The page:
on the storms - you probably have those of a different nature where you live now and the same rules apply - you just prepare and be smart. common sense goes a long way.

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Posted : June 23, 2008 2:42 pm
Marty on STT
(@Marty_on_STT)
Trusted Member

Regarding 'canes...look at the map...FL, for example, which gets hit OFTEN, is HUGE compared to the little dot that is the VI...the odds on one hitting us down here are MUCH less than one hitting FL...I've been here for over ten years and we've really only had one (Georges in '98) that did us any harm (and slight harm at that). Wrong way Lenny was fun...so was Debbie...(they were both tiny little storms) but that's it for ten years! Heck how many 'canes hit FL just last YEAR??

And, for driving on the left...follow the car in front of you, it's easy...once you get used to it (takes about a week), then it seems to make more sense than driving on the right...

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Posted : June 23, 2008 2:43 pm
echogirl
(@echogirl)
Advanced Member

You're right about having storms everywhere, in the Midwest where I'm from we have lots of tornados which are very scary, but I've experienced them and know what to expect and we all have basements to run to if we can. Having not experienced a hurricane I was not sure what to expect or what to do but it sounds like the same as with a tornado except with hurricanes you have lots of warnings and tornados sometimes just a few minutes notice if that.. I asked about shelters because I'll be coming alone and if I rent a place that's in a more vulnerable location I'd want to know where to head to since I'm sure it will take a little while to make friends that would invite me to their homes.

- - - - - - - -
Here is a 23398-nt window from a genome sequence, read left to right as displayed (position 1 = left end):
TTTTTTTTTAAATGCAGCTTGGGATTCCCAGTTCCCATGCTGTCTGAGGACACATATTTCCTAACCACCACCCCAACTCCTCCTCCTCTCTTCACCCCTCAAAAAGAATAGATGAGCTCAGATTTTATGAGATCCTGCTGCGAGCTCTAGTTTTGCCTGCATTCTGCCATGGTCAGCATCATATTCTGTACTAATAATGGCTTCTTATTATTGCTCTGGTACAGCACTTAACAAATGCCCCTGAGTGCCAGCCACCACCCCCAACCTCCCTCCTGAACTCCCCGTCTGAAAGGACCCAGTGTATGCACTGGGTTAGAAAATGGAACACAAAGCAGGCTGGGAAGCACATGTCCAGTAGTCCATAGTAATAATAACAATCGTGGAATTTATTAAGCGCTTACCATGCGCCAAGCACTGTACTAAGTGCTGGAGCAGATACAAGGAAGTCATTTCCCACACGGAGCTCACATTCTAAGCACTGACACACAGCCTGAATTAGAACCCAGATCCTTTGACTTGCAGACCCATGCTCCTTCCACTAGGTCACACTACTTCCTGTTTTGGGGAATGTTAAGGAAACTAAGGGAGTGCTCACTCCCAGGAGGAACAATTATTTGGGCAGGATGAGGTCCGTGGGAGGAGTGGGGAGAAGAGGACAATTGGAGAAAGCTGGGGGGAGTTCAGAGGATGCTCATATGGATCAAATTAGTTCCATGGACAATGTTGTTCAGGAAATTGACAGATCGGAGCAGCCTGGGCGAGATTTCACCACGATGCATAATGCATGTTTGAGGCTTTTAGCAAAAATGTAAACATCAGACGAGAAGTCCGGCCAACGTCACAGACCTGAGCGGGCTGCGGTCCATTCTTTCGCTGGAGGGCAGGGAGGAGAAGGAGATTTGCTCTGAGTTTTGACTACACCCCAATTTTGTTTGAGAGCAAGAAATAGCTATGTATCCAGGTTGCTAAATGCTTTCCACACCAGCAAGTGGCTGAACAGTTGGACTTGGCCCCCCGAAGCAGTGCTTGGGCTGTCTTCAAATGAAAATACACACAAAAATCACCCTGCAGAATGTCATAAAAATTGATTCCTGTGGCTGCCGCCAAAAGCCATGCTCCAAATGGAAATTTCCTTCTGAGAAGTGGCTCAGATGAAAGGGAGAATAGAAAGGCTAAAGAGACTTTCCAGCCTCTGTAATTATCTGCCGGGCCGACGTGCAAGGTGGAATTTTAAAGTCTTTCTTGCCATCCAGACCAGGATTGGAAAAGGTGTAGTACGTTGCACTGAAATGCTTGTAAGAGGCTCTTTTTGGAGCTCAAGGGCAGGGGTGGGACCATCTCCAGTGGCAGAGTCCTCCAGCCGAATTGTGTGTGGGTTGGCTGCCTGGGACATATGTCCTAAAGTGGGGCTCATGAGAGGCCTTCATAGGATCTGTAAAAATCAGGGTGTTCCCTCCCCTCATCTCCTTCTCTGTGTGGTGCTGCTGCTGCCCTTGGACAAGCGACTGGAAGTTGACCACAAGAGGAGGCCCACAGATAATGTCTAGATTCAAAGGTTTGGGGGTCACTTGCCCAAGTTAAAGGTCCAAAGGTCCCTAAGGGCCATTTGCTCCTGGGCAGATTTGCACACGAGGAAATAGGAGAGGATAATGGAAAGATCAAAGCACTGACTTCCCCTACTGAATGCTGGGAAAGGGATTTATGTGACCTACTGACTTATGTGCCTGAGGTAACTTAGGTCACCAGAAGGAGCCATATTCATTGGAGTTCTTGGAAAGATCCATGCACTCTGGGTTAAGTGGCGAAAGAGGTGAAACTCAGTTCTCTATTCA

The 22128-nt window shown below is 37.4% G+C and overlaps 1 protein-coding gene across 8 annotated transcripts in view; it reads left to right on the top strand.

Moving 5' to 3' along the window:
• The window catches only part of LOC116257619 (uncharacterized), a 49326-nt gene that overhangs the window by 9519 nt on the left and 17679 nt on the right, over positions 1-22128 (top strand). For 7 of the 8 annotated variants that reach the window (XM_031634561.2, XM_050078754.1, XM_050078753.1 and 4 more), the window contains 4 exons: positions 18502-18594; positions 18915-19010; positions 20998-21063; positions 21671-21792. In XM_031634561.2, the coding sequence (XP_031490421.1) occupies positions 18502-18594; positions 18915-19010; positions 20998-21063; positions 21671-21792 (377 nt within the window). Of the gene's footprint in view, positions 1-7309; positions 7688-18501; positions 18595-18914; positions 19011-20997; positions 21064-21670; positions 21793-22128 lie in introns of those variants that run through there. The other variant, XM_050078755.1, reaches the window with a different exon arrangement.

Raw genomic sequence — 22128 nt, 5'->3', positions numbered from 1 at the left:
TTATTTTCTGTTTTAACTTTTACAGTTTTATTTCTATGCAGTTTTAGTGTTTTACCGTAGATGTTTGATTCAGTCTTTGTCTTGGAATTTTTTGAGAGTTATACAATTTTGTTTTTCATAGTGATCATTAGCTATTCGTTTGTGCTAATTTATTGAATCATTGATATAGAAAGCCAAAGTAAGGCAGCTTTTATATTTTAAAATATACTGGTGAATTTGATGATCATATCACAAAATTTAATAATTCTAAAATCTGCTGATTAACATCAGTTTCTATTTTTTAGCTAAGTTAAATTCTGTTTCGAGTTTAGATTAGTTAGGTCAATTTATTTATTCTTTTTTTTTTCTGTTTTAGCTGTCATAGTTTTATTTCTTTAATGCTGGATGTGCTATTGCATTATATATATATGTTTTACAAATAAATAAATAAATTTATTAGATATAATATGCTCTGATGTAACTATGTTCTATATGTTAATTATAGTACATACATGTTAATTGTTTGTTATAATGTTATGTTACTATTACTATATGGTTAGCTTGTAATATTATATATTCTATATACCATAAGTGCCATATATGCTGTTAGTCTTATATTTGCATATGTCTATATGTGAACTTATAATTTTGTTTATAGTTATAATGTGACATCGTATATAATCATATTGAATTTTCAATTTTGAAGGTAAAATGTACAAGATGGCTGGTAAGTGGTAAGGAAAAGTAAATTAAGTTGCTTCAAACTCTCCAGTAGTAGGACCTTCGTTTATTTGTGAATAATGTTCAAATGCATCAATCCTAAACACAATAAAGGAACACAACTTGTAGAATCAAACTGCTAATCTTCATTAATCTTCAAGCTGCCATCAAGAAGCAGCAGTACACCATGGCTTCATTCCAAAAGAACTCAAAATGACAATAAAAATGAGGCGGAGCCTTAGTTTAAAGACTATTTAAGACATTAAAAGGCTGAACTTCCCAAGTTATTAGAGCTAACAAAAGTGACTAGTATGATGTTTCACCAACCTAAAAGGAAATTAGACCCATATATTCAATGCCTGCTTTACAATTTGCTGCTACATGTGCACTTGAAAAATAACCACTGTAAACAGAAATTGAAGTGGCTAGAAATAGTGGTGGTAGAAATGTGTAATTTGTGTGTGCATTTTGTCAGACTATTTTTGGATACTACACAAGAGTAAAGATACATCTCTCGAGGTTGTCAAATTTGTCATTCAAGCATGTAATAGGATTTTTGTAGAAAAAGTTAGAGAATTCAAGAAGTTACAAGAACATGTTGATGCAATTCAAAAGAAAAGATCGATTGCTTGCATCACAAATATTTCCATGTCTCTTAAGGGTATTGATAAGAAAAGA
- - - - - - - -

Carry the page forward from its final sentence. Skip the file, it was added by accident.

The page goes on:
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Topic starter Posted : June 23, 2008 2:53 pm
Juanita
(@Juanita)
Expert

You will be surprised how quickly you can make friends, particularly if there is a threat of a hurricane. Everyone kind of pitches in and helps each other out.

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Posted : June 23, 2008 2:56 pm
truebluefan
(@truebluefan)
Advanced Member

where i live we do sometimes have tornadoes with little warning and people who have never experienced that kind of weather freak out. just think of a hurricane as a tornado with water and more warning. it's better to be safe than sorry and i'm glad you asked the question about shelters - i'm sure there are others who were wondering the same thing.

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Posted : June 23, 2008 2:59 pm
glynnswife
(@glynnswife)
Advanced Member

It isn't legal to drink and drive here - just needed to clear that up. You will get used to driving on the left very quickly - the turns are the most difficult - just keep repeating keep left, keep left. Keep in mind that people for the most part drive slowly here as compared to 60-70 mph on the freeways.